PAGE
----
Your local bank could provide you with a very good interest rate on a refinance. Another very good option is a credit union, which is a nonprofit organization. They often offer some of the best rates on mortgage refinances. Credit unions issued a larger amount of mortgages in 2015 than ever before. Still, credit unions are responsible for less than 10% of all mortgage loans. But this is much more than the 5% they issued in 2010.
Look for Objective Advice
It is understandable that a mortgage lender may be a common source of home loan advice. But as helpful as refinance lenders can be, they may not be your most objective source of financial information. It is important for you to consider carefully whether a refinance is right for you.
Here are some factors to consider on whether you should do a refinance or not. These various factors can affect the type of lender you select.
- Will rates go up soon? The Federal Reserve has raised short term interest rates three times in the last year. This does not always mean that mortgage rates will climb. They have gone up from a year ago, but refinance rates are still very reasonable. You should be watching to see if rates are going up much, but do not assume that they will rise just because the Fed raised its key interest rate.
- Is your home worth more? Homes generally are appreciating in 2017, so more people are doing a refinance to pull out their equity. If so, it could be wise to pull that cash out to do a home renovation that adds to your property value.
- How much will you save in payments? You have to carefully consider how high your current rate is and how much it will drop with a new mortgage. Also, figure in refi costs including closing costs, credit check, origination fees and appraisal fees.
- How much equity do you have? You should have at least 20% equity in your home before you refinance. If you don’t, you will have to pay for mortgage insurance, and that is a substantial, additional monthly cost. If you do not have any equity, you need to make sure that you are shopping with companies equipped to supply you with a 100% mortgage.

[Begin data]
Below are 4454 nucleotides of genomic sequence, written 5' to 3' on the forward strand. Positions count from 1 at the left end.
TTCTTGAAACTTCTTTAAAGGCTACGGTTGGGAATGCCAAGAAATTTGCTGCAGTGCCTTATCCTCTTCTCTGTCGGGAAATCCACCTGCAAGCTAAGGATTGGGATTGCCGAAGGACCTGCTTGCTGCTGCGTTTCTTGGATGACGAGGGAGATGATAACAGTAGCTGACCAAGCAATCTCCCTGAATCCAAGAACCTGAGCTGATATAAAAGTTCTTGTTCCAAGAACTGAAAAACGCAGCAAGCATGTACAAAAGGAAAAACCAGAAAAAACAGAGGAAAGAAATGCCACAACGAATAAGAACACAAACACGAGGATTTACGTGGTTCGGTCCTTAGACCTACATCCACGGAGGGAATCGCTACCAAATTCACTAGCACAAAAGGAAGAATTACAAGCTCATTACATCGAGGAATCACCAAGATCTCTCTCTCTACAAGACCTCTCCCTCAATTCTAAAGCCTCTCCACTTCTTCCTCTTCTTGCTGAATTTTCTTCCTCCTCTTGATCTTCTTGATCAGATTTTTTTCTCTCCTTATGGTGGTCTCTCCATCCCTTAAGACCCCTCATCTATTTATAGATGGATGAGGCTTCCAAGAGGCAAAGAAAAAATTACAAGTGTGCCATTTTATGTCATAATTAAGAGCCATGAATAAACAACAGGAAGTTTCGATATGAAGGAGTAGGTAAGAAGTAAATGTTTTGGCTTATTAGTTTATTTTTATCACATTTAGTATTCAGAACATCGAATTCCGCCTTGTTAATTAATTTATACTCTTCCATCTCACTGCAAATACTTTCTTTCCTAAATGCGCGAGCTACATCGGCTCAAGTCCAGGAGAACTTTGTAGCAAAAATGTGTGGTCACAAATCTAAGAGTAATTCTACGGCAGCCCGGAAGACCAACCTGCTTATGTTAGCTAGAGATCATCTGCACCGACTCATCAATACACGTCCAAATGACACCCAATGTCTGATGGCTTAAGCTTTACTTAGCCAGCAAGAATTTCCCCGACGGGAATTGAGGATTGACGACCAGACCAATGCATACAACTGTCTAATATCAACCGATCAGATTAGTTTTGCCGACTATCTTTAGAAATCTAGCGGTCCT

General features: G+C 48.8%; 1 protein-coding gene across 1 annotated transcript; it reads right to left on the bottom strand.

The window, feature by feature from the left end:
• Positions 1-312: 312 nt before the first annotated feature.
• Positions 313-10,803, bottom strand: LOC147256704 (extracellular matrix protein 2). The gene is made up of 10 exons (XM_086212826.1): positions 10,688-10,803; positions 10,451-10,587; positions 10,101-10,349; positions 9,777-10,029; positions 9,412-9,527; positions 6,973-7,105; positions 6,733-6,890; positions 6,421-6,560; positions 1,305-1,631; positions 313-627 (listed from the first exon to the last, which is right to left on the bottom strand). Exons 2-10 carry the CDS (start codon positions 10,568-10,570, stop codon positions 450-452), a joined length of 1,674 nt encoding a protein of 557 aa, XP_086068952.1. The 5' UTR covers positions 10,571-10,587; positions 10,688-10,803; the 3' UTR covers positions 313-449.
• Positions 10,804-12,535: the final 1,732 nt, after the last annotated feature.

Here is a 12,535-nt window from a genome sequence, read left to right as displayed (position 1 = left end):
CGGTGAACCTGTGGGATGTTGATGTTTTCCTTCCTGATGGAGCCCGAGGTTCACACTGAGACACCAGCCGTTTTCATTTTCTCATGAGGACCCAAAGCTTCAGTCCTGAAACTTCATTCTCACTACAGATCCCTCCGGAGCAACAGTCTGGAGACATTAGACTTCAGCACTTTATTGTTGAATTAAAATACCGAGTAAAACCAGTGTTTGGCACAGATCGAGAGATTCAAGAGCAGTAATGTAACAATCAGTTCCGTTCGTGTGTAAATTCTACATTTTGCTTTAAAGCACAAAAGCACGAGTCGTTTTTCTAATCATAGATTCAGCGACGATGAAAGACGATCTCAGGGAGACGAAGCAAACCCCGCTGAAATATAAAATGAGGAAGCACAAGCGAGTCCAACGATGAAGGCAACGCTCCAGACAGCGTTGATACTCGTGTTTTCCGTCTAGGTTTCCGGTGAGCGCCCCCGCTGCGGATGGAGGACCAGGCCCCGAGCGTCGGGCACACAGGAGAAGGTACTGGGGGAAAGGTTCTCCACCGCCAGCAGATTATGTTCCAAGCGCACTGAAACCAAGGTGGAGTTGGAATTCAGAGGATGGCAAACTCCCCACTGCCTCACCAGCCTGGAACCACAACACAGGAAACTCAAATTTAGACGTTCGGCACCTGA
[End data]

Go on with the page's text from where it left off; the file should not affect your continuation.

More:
- Will you save enough for it to be worth it? You will spend somewhere between 3-6% of the loan value in closing costs. So, you have to see how long it will take to recoup the costs. For example, it would take 30 months for you to break even if your closing costs were $3,000. If you decide to move before that 30 months is up, you lost money on the refi.
- Can you document your income? If you are own your own business or have difficulty documenting your income the traditional way with W2’s and pay-stubs, you likely need to for stated income mortgage lenders.
- How old is your loan? If you have been paying on your home loan for more than 10 years, refinancing is going to add on interest costs, even if your rate is lower by a good margin. Interest payments are always front loaded. The longer you pay on the mortgage, the more you are paying principal.
- Should you change loan type? You need to have some idea of how long you will be in your home. If you plan to move in three years, you might consider getting a short term ARM loan and save more on interest.
The Bottom Line
Deciding to do a mortgage refinance is an exciting but complex decision. You should carefully think about all of the above factors before you decide on a lender and whether you should refinance.
References: How to Choose the Best Mortgage Refinance Lender. (n.d.). Retrieved from- https://www.redfin.com/blog/2016/01/how-to-choose-the-best-mortgage-refinance-lender.html